On any given day in a company, there might be one team installing a new piece of technology, another planning a corporate event, and still another organizing a training session for new employees.
These kinds of projects are typical. When projects proliferate -- or become so complex in the way they draw upon shared resources that things start to go awry -- some firms set up a formal project management office, or PMO. Nothing gets started without the PMO, and those who work within it make sure that projects are managed in a consistent way that delivers the right results.
Take away the term “project management” for a moment, however, and the same things should be true within your sales team.
Individual reps may have a particular style or approach with their accounts that works, and some customers will require variations on established processes, but sales management, much like project management, is all about getting from A to B without getting lost in the details and unexpected difficulties. Many sales professionals get pulled into IT projects, marketing projects and others, but they still might not see closing deals as a sort of project. It’s just their job.
Selling is no mere job or task, however. A task is something that happens once (or once a session). It’s a step in a journey. A project is the entire journey -- including the point where you reach your destination.
There might be no better time to inject this kind of thinking into sales, because reaching a buying decision in many organizations is a lot more difficult and complicated. Buying teams are bigger, purchasing cycles longer, expectations higher. That means a single sale is looking a lot more like an individual project.
Bear in mind, reps don’t have to completely transform themselves into project managers. It’s just a matter of looking at the best practices of project management and looking for what to apply. Start with these three:
This should be easy, right? The outcome of selling is to get a “yes” from a customer or prospect. Except . . . the outcome might also be to get a larger share of an existing customer’s budget. Or to get them to sign up for a recurring contract. Or to have them close more quickly than they have in the past. Or to bring them back after a period when they were buying from someone else.
With this perspective, selling isn’t just selling. It’s a project where historical background and context -- in other words, the kind of data you can find in CRM like Sales Cloud -- directly informs the specific goal you want to reach. Yes, the organization needs revenue, but when you can articulate the more immediate need associated with the sale, you’ll be in a better position to achieve it.
A well-run project has deadlines. Lots of them. The final outcome might not be expected for weeks, months or even the better part of the year, but there could be many different milestones along the way, and a good PMO makes sure everyone on the team is accountable for them.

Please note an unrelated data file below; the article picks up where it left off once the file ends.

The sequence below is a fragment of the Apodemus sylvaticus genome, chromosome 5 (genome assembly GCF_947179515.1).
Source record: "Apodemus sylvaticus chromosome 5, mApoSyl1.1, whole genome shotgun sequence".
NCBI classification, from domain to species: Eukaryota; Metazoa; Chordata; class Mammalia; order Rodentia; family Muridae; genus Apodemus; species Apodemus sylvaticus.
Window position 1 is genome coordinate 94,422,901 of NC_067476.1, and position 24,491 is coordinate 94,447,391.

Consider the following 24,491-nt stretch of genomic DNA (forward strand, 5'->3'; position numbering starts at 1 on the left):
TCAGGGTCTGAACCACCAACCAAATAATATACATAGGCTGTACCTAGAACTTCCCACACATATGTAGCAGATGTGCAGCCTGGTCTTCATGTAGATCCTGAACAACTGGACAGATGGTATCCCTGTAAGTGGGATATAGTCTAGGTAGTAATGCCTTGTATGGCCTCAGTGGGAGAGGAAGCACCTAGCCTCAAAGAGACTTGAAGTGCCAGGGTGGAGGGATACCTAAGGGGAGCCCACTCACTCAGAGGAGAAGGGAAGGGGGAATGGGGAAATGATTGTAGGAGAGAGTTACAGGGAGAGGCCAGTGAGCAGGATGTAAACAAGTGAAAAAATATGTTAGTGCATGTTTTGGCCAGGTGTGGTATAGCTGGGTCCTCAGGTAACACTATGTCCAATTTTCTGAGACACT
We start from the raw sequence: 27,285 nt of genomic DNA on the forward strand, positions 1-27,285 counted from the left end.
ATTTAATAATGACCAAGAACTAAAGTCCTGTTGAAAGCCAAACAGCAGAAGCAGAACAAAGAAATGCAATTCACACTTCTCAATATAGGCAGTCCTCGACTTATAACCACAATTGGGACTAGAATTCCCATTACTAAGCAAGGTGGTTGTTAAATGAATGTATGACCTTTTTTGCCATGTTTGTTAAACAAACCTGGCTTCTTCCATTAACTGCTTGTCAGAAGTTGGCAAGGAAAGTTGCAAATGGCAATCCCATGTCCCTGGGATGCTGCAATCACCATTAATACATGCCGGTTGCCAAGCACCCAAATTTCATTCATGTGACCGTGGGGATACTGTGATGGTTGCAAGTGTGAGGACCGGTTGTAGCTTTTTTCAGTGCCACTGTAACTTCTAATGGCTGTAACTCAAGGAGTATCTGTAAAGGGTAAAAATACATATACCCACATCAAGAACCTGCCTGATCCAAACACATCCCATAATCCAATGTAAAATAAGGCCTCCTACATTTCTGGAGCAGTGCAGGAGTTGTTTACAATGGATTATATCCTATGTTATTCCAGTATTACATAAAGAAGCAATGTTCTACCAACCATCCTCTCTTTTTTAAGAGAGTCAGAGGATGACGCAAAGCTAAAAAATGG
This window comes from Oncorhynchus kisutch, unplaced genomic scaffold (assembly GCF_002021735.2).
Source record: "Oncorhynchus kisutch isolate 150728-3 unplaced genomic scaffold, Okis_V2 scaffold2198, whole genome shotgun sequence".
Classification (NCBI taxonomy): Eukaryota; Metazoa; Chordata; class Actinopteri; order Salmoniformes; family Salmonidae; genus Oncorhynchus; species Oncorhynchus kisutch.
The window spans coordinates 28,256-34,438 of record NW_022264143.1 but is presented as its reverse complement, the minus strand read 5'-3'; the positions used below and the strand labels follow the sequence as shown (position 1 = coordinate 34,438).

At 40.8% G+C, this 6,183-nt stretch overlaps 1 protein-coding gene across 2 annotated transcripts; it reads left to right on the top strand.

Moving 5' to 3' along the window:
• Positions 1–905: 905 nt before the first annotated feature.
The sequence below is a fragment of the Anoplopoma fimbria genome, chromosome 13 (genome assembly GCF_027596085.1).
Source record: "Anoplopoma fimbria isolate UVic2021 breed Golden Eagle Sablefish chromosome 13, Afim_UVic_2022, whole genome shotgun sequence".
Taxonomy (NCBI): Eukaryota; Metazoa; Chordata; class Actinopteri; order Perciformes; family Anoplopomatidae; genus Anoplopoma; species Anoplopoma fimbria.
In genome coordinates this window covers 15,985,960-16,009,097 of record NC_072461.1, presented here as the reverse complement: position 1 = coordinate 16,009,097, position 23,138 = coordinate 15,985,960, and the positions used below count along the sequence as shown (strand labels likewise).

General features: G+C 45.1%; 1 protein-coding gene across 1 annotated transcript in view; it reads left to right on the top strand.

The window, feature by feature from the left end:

In sales, the milestones may be things that reps know intuitively but don’t necessarily spell out for their managers or other members of the organization. If you filled out the kind of workback schedule for a sales goal that was similar to putting on an event, however, it might have some of the following:
Every single one of these milestones could be carried out over whatever schedule makes sense, given what you know from CRM and personal experience with a particular account. As project management within the sales function matures and improves, this is where you’d look for ways to shorten cycle time, add more value or take out some of the costs of acquiring a customer.
Everyone needs everything at the same time. At least, that’s what it feels like to those in admin, IT and other functions in a company. Sales teams often get to the front of the line for many requests, at least initially, but as other issues come up there can major competition for certain resources in the company.
Along with knowing the goal and setting up a workback schedule, a good PMO also does the necessary due diligence before work even gets started to determine whether there might be gaps in the internal resources available to keep a project on track, or if there’s a need for additional resources outside of the company.
If you’re using CRM as a tool to learn as well as track sales activity, the data should be there to give you clues about where projects could break down based on resource constraints. Then it’s a matter of making the business case for what you need to the internal decision-makers who matter. This can be the department head or even the CEO in some cases.
Does this take more time than simply plowing ahead? Yes. Does it mean that closing the deal might become more difficult or even take longer? For sure. It also means, though, that the sales team won’t be making promises it can’t ultimately deliver. That tradeoff in near-term productivity will be worth it in terms of customer satisfaction, lower churn and other metrics that matter to the business.
One final thought: the best PMOs always recognize that successful projects should be celebrated. If your sales team takes the time to close more deals based on the principles of project management excellence, take some time out to show your appreciation. After all, ordering some cake and beverages might be the one project you’ll want to manage yourself.